Among my childhood toys, I cherished none more than my teddy bear. According to the family story, when I was six months old, my mother and grandfather were shopping with me in a department store. As we walked past a display of teddy bears, my mother picked one up and showed it to me. “Look Megan,” my mother said sweetly. With as much fascination as a baby could muster, my wide-eyed awe let her know that I’d fallen under the spell of the fluffy plush toy. Of course, my mother didn’t have the heart to put it back on the shelf. Sale made; favorite toy acquired. Twelve years after Teddy came into my life, the teddy bear was inducted into the National Toy Hall of Fame, an honor I enthusiastically endorse.
Throughout my life, Teddy has followed me everywhere. As a young child, I would cuddle him as I drifted off to sleep. As an adolescent, I would give him a comforting squeeze when I was upset. Teddy went on vacations to visit my cousins. Teddy went to college. Even now, Teddy has a place in my life. Every day, as I get ready for work, I look at him sitting on top of my dresser. We’ve been through a lot over the years, and there he sits, threadbare and loved to pieces.
The dramatic high point of my life with Teddy came in my junior year of high school when a fire occurred in my bedroom. I feel doubly fortunate that not only did my family and I walk away unharmed, but a firefighter also saved Teddy from the flames. The firefighter told my mother he knew Teddy was special because he was the only stuffed animal by my bed. As an adult reflecting on this event, I can’t help but be touched by the actions of the firefighter. In the midst of chaos, a complete stranger saved the one and only object in the room that truly had sentimental value to me. I will always be grateful for this act of kindness.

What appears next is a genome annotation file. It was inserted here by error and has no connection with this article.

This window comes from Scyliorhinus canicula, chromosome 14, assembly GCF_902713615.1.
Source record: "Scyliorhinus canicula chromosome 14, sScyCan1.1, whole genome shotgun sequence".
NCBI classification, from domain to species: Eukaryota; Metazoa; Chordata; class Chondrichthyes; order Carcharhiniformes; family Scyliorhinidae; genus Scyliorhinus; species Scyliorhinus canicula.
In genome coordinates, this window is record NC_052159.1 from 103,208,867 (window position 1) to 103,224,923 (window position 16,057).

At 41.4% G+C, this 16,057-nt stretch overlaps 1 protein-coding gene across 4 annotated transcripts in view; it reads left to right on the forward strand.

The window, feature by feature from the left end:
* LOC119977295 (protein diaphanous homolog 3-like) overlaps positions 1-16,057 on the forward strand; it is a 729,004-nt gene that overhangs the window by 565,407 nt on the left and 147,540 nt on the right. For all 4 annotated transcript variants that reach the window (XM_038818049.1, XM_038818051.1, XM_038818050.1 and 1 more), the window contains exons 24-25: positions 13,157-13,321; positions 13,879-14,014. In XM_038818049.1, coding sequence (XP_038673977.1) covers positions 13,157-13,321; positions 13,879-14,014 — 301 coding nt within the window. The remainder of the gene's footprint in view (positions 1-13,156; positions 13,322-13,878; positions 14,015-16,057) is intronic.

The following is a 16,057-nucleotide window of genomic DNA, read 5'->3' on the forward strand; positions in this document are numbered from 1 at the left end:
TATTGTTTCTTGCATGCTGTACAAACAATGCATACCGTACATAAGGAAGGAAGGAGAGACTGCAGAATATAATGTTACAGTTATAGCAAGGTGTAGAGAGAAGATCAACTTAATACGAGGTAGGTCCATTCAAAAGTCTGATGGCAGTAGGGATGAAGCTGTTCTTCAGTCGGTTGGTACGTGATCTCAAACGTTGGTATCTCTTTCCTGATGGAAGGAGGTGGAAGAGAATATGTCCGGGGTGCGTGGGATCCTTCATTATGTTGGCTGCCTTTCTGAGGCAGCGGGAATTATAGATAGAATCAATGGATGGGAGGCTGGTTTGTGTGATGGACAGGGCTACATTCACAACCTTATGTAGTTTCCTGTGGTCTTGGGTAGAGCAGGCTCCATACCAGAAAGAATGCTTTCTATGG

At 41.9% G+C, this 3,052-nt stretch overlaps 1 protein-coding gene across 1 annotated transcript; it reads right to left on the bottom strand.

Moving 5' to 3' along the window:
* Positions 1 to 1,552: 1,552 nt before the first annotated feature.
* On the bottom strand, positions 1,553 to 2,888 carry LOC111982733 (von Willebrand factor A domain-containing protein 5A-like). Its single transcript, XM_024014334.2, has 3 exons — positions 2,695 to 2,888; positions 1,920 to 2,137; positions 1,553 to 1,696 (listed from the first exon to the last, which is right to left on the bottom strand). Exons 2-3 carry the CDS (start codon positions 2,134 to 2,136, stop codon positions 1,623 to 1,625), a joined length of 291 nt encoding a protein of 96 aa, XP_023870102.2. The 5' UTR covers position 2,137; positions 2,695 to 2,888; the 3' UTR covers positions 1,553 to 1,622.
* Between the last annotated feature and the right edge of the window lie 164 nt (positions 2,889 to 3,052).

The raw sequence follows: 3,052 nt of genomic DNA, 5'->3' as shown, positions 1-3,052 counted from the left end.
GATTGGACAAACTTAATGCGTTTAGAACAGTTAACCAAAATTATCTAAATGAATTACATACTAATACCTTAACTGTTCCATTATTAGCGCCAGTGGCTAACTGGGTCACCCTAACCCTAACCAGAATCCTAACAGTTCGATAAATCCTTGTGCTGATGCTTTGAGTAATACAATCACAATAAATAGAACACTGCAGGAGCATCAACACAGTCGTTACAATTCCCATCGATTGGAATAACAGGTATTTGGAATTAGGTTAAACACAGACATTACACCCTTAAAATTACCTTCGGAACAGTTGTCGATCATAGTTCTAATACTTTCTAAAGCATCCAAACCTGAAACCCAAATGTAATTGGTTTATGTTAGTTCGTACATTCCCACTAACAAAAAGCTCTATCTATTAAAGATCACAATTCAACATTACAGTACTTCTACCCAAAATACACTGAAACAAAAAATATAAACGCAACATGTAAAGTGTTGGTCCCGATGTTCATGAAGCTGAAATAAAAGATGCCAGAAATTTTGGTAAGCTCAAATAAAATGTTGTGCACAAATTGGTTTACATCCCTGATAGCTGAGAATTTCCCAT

However, at the time, I was distraught. I’d lost all of my possessions that fateful night except for Teddy. As a teenager, I couldn’t possibly fathom how life would go on without my favorite Backstreet Boys CD or my favorite blue sweater from American Eagle. I now recognize that I didn’t really need anything else. I rarely even use CDs anymore, and I’ve had countless favorite sweaters over the years. But there was never going to be a replacement for Teddy.
I can relate well to stories about other people’s cherished toys. Lauren Sodano, Collections Manager here at The Strong, has a plush toy affectionately named Rocky Raccoon. Lauren received Rocky when she was born and suspects that her father named the toy after the Beatles song. She carried Rocky Raccoon everywhere as a child. Once, when she forgot to bring Rocky to a sleepover party an hour from home, her mother had to trek back to deliver the beloved plush toy to her. Like Teddy, Rocky Raccoon has the look of a much-loved toy. He’s missing an eye because Lauren’s brother threw him against a wall, and he’s threadbare because Lauren pulled on the fur as a child.
And when it comes to favorite toys, I can’t overlook Mabel, the beloved doll of the museum’s founder, Margaret Woodbury Strong. Mabel accompanied Margaret on all of her childhood travels before settling into an honored position in her enormous doll collection. As a testament to the cherished status of this special doll, Mabel’s wig was crafted from Margaret’s own hair and Mabel’s heart-shaped pendant is engraved with the initials of her owner. Today, Mabel receives the attention of thousands of guests every year to the second floor, where she can be found alongside other treasured dolls at the National Museum of Play.
Each of those guests probably has memories of a favorite toy. Do you? We’d love to hear your story.